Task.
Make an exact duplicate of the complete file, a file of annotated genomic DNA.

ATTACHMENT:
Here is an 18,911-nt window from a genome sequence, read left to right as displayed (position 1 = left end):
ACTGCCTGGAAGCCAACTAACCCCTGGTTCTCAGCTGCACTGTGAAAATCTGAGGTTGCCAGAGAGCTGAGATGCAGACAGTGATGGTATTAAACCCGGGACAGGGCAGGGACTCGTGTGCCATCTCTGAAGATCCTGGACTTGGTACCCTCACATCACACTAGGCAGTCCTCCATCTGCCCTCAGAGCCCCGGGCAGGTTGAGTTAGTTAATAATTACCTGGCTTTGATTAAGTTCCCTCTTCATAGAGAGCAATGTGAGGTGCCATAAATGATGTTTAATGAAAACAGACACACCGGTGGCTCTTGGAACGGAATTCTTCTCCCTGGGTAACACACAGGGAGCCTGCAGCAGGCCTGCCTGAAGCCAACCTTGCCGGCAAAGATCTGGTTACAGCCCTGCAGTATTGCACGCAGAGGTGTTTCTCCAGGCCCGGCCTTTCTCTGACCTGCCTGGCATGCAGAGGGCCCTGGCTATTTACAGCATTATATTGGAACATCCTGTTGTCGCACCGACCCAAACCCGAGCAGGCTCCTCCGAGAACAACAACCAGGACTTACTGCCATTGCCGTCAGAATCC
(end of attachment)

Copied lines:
Here is an 18,911-nt window from a genome sequence, read left to right as displayed (position 1 = left end):
ACTGCCTGGAAGCCAACTAACCCCTGGTTCTCAGCTGCACTGTGAAAATCTGAGGTTGCCAGAGAGCTGAGATGCAGACAGTGATGGTATTAAACCCGGGACAGGGCAGGGACTCGTGTGCCATCTCTGAAGATCCTGGACTTGGTACCCTCACATCACACTAGGCAGTCCTCCATCTGCCCTCAGAGCCCCGGGCAGGTTGAGTTAGTTAATAATTACCTGGCTTTGATTAAGTTCCCTCTTCATAGAGAGCAATGTGAGGTGCCATAAATGATGTTTAATGAAAACAGACACACCGGTGGCTCTTGGAACGGAATTCTTCTCCCTGGGTAACACACAGGGAGCCTGCAGCAGGCCTGCCTGAAGCCAACCTTGCCGGCAAAGATCTGGTTACAGCCCTGCAGTATTGCACGCAGAGGTGTTTCTCCAGGCCCGGCCTTTCTCTGACCTGCCTGGCATGCAGAGGGCCCTGGCTATTTACAGCATTATATTGGAACATCCTGTTGTCGCACCGACCCAAACCCGAGCAGGCTCCTCCGAGAACAACAACCAGGACTTACTGCCATTGCCGTCAGAATCC